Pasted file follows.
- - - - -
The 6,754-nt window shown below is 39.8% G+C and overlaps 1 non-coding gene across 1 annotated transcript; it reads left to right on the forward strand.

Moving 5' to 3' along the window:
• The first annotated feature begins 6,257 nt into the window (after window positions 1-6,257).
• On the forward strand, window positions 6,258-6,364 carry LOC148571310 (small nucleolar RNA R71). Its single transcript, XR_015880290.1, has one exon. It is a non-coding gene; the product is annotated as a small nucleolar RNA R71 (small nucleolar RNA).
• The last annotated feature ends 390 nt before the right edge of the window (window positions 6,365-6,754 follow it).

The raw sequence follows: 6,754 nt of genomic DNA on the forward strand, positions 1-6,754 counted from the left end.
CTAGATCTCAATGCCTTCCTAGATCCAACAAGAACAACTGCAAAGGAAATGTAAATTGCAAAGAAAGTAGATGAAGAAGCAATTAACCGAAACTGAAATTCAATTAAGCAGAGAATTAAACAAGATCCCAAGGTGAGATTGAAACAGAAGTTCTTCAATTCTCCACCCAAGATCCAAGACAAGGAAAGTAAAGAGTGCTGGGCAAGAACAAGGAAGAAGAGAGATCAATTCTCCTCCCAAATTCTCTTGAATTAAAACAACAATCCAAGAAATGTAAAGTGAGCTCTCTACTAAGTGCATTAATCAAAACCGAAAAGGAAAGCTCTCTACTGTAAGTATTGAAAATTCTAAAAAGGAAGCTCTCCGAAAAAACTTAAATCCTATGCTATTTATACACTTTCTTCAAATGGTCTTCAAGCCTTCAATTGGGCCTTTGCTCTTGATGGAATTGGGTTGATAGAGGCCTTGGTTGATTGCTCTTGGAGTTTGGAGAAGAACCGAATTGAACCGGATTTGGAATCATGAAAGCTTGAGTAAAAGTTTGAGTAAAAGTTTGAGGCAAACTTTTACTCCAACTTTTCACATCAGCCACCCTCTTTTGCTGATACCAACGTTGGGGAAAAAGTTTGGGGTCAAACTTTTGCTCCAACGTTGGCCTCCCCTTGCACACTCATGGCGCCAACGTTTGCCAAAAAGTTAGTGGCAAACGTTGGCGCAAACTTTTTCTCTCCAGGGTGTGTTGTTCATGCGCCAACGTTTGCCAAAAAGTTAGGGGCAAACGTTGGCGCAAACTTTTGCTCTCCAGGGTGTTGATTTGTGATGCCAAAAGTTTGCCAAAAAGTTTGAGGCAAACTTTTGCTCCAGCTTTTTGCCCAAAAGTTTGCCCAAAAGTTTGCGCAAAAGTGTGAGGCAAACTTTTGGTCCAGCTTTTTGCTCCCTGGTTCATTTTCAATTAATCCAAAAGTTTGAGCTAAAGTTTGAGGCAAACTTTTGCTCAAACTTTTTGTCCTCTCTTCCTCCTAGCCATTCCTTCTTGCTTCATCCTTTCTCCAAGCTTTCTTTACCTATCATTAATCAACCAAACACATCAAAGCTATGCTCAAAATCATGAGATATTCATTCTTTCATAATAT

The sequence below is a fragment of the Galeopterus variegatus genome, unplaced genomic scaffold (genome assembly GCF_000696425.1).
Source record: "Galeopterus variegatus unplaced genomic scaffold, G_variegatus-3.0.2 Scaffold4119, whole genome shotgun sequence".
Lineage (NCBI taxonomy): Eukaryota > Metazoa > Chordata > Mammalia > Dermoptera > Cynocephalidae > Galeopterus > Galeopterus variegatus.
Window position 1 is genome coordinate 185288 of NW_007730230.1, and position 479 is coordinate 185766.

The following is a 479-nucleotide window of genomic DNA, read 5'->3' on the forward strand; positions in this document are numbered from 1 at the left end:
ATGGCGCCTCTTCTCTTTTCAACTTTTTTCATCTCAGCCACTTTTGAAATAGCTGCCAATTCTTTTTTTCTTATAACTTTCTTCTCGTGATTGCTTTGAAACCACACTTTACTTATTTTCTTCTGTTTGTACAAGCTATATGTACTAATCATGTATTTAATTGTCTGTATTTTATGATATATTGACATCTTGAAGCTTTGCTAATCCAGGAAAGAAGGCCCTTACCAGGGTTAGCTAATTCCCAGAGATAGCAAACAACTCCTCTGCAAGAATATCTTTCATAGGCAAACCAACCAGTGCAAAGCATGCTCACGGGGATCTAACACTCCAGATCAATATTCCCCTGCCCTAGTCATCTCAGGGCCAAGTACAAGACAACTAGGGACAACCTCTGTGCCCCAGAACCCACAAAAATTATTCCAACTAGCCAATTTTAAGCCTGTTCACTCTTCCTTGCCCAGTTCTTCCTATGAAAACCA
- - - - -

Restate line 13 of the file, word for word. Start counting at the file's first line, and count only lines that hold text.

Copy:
ATGGCGCCTCTTCTCTTTTCAACTTTTTTCATCTCAGCCACTTTTGAAATAGCTGCCAATTCTTTTTTTCTTATAACTTTCTTCTCGTGATTGCTTTGAAACCACACTTTACTTATTTTCTTCTGTTTGTACAAGCTATATGTACTAATCATGTATTTAATTGTCTGTATTTTATGATATATTGACATCTTGAAGCTTTGCTAATCCAGGAAAGAAGGCCCTTACCAGGGTTAGCTAATTCCCAGAGATAGCAAACAACTCCTCTGCAAGAATATCTTTCATAGGCAAACCAACCAGTGCAAAGCATGCTCACGGGGATCTAACACTCCAGATCAATATTCCCCTGCCCTAGTCATCTCAGGGCCAAGTACAAGACAACTAGGGACAACCTCTGTGCCCCAGAACCCACAAAAATTATTCCAACTAGCCAATTTTAAGCCTGTTCACTCTTCCTTGCCCAGTTCTTCCTATGAAAACCA